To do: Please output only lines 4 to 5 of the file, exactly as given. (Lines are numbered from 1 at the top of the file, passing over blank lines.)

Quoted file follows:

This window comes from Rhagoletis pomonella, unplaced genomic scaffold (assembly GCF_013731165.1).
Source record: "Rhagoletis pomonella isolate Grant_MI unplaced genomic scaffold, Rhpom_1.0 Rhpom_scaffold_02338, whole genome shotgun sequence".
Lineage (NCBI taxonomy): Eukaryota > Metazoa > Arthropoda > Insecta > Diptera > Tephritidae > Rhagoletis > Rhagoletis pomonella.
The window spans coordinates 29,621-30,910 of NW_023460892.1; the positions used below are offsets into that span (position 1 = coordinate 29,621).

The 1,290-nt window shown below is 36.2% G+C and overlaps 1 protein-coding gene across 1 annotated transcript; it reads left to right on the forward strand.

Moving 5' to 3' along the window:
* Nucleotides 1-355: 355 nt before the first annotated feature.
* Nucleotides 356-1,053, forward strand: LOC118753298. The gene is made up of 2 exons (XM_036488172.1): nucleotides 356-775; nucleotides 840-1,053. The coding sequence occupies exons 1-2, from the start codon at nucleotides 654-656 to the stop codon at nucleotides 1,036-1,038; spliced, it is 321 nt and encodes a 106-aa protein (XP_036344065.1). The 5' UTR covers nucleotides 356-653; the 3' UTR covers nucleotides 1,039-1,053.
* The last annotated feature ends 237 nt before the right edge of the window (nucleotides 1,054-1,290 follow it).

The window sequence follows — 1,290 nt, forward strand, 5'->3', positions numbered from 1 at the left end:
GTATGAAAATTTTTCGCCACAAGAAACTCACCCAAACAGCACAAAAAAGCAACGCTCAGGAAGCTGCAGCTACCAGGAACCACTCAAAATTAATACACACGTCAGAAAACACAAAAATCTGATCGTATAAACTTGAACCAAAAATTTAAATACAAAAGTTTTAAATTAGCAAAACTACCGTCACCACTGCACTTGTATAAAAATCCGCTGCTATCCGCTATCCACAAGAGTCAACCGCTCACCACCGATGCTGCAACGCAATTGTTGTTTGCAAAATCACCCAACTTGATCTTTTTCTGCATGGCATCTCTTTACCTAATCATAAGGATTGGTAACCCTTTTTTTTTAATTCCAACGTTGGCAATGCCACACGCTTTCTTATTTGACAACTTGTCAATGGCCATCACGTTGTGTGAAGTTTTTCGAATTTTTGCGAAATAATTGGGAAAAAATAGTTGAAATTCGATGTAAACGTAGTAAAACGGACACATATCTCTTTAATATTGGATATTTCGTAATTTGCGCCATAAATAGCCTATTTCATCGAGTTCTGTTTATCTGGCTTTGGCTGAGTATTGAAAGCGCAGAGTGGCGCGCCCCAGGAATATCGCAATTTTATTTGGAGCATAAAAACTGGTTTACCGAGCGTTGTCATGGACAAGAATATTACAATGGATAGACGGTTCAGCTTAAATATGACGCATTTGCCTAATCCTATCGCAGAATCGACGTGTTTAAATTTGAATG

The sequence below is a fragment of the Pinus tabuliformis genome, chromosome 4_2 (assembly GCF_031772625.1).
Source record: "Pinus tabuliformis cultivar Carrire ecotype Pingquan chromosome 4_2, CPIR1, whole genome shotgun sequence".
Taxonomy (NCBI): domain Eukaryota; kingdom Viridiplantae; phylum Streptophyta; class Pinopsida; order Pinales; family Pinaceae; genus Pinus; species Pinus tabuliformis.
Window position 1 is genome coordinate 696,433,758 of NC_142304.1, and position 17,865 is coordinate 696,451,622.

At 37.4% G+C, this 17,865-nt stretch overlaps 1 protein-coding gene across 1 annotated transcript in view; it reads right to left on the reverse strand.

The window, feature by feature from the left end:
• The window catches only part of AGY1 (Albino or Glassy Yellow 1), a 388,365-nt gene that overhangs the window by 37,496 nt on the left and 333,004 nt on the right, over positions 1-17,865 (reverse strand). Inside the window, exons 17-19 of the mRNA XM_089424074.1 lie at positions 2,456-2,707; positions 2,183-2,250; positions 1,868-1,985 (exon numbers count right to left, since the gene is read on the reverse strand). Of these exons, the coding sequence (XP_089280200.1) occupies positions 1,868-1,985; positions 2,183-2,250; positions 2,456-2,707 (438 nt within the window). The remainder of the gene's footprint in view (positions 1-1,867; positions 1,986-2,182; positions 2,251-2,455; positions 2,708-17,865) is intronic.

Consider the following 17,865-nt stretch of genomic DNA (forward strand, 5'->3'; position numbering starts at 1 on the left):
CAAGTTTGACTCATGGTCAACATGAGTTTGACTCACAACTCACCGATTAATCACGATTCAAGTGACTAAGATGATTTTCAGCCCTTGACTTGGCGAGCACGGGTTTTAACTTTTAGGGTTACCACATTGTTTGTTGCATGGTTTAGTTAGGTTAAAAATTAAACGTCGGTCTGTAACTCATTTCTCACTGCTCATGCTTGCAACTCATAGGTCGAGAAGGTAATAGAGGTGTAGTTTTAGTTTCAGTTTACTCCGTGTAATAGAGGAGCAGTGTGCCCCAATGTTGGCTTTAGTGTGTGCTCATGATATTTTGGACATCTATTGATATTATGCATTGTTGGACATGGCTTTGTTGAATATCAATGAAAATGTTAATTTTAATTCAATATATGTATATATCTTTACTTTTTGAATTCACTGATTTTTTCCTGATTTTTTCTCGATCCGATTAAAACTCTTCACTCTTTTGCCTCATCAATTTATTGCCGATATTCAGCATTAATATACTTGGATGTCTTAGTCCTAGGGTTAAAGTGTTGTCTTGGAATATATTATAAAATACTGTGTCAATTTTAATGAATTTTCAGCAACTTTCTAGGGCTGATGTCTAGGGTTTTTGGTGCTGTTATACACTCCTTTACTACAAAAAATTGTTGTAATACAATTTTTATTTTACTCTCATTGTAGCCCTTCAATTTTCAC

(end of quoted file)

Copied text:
The window spans coordinates 29,621-30,910 of NW_023460892.1; the positions used below are offsets into that span (position 1 = coordinate 29,621).

The 1,290-nt window shown below is 36.2% G+C and overlaps 1 protein-coding gene across 1 annotated transcript; it reads left to right on the forward strand.